27 Fair Empl.prac.cas. 166,27 Empl. Prac. Dec. P 32,203equal Employment Opportunity Commission, Appellant, v. Bi-state Development Agency, Appellee, 662 F.2d 486 (8th Cir. 1981)Annotate this Case
Submitted Aug. 12, 1981. Decided Oct. 28, 1981
Freeman, Whitfield, Montgomery & Walton, St. Louis, Mo., for Bi-State Development Agency.
Leroy D. Clark, Gen. Counsel, Constance L. Dupre, Acting Associate Gen. Counsel, Vella M. Fink, Acting Asst. Gen. Counsel, Susan Buckingham Reilly, Atty., E. E. O. C., Washington, D. C., for E. E. O. C.
Before HENLEY and ARNOLD, Circuit Judges, and BECKER,* Senior District Judge.
HENLEY, Circuit Judge.
The Equal Employment Opportunity Commission (EEOC) appeals the order of the district court denying its application for enforcement of a subpoena duces tecum served on appellee Bi-State Development Agency (Bi-State) to obtain materials in conducting an investigation of a race discrimination charge filed by one of appellee's employees. We reverse the judgment and remand for further consideration.
The subpoena in question was issued on April 23, 1980 in connection with an August 29, 1979 discrimination charge filed by Michael R. Nicholson, a black man employed by Bi-State subjected to warnings, suspensions, discharges, and docked pay while certain white employees who had behaved similarly were not disciplined in any manner. In carrying out its investigation of Nicholson's complaint, the EEOC issued the subpoena, which required Bi-State to produce, inter alia, the following: Nicholson's personnel file; written standards for measuring job performance, rules concerning docking of pay and duties and conduct of Bi-State employees, and disciplinary policies; all records for employees who engaged in conduct similar to Nicholson's during 1979, including information on the employee's race, date of hire, position, and conduct, and the nature of and reason for the discipline or lack thereof; and 1979 time and payroll records that showed whether and why pay had been docked.
When Bi-State did not provide the information requested, appellant brought an action in the district court to enforce the subpoena. At a show cause hearing held on June 23, 1980, Bi-State conceded that appellant had the authority to investigate the discrimination charge and that the materials requested were relevant. Appellee argued, however, that the EEOC charge had been resolved by a January 14, 1980 grievance settlement between Nicholson and Bi-State, under which all of Nicholson's records prior to the date of the settlement agreement were expunged.1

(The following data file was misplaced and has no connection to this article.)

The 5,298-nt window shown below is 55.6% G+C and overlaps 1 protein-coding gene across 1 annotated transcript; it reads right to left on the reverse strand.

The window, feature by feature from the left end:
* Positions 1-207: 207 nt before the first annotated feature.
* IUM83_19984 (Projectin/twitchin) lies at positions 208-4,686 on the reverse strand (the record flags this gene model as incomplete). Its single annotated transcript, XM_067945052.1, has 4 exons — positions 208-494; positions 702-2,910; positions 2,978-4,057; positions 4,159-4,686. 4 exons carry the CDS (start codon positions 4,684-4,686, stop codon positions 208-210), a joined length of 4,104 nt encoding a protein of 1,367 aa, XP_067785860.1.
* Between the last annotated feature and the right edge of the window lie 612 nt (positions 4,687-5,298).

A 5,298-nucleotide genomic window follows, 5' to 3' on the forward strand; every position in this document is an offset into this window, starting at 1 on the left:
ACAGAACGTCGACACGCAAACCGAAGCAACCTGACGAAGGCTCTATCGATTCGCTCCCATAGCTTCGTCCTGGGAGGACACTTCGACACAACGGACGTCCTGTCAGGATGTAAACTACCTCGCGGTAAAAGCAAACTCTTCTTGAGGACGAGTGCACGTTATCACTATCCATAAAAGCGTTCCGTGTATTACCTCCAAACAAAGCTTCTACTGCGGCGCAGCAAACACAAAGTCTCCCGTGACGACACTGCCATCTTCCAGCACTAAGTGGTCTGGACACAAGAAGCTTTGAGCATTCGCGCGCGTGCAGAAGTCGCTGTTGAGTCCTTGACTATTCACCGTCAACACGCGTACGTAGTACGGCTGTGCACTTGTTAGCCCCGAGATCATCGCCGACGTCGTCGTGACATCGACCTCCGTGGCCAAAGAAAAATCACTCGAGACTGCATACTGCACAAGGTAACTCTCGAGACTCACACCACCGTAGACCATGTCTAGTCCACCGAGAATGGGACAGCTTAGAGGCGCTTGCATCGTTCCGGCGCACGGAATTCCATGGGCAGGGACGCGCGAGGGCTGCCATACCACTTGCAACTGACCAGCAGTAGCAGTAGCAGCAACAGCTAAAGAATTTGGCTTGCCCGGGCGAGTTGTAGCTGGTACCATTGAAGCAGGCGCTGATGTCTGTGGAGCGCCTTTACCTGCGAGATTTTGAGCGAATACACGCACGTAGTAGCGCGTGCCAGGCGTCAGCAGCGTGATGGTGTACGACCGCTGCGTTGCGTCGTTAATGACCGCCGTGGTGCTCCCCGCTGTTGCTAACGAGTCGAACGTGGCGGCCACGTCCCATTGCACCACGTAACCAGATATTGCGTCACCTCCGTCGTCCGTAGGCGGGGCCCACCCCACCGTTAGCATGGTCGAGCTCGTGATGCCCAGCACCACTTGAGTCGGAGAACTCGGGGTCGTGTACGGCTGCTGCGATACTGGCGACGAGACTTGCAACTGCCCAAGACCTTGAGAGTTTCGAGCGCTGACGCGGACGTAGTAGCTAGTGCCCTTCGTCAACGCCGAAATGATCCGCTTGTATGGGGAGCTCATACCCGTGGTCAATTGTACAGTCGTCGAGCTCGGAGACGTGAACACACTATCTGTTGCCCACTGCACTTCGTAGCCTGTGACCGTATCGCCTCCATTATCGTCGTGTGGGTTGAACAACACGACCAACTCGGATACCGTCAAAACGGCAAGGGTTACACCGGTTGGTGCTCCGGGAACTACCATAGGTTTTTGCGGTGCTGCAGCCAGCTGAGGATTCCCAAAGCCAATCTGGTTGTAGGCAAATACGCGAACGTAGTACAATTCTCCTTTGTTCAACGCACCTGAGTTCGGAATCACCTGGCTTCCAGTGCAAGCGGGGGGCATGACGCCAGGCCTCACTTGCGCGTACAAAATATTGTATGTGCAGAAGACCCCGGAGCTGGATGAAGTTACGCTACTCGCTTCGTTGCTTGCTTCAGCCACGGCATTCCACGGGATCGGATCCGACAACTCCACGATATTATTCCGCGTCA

In its initial ruling of June 30, 1980 the district court concluded that the " 'private settlement' by Michael Nicholson with (Bi-State) renders the issues moot as to any pending charge he may have with the (EEOC)." EEOC v. Bi-State Development Agency, 500 F. Supp. 317, 318-19 (E.D. Mo. 1980). On this basis, the court denied appellant's application for enforcement. In a September 10, 1980 Memorandum and Order denying the EEOC's subsequent motion to amend the findings of June 30, see Fed. R. Civ. P. 52(b), the court recognized that the grievance settlement between Nicholson and Bi-State did not necessarily moot the EEOC proceeding.2 See Alexander v. Gardner-Denver Co., 415 U.S. 36, 94 S. Ct. 1011, 39 L. Ed. 2d 147 (1974); Odomes v. Nucare, Inc., 653 F.2d 246 (6th Cir. 1981); Lyght v. Ford Motor Co., 643 F.2d 435 (6th Cir. 1981). It held, however, that because Nicholson's employment records dating before January 14, 1980 were expunged it was powerless to order Bi-State to produce nonexistent materials. See EEOC v. Bi-State Development Agency, supra, 500 F. Supp. at 319.
We conclude that the district court's blanket refusal to enforce the administrative subpoena was error. While it is true that the subpoena could not have been enforced with respect to material in Nicholson's personnel file that no longer existed, it also required appellee to produce many other materials that are extant and within Bi-State's possession or control.3 For this reason, the district court's broad denial of the application for enforcement cannot stand.
In reaching this conclusion, we do not imply that the district court, in reconsidering the EEOC's enforcement request, must compel Bi-State to produce all the requested information. To the extent that Bi-State's stipulation that the materials requested were relevant does not preclude it from seeking a protective order, upon its motion and showing of good cause, see Iowa Beef Processors, Inc. v. Bagley, 601 F.2d 949, 954 n.5 (8th Cir.), cert. denied, 441 U.S. 907, 99 S. Ct. 1997, 60 L. Ed. 2d 376 (1979), the court may issue such appropriate protective orders as may be necessary. See Fed. R. Civ. P. 26(c).
We reverse the judgment of the district court and remand the case for further proceedings in light of this decision.
The Honorable William H. Becker, United States Senior District Judge, Western District of Missouri, sitting by designation
The grievance settlement, in pertinent part, states:
Employee Michael Nicholson ... will be reinstated to work
Employee Nicholson's records will be expunged and the employee will start with a new record on this date
All grievances filed are hereby resolved through this action being taken
Thus, the question whether the grievance settlement mooted the entire EEOC proceeding is not before us at this time and we decline to decide it. We also leave for the district court's decision, if necessary, appellant's contention that Bi-State's failure to challenge the subpoena in the administrative forum bars it from raising any defenses against enforcement
Bi-State has not and does not now deny that these materials are within its possession or control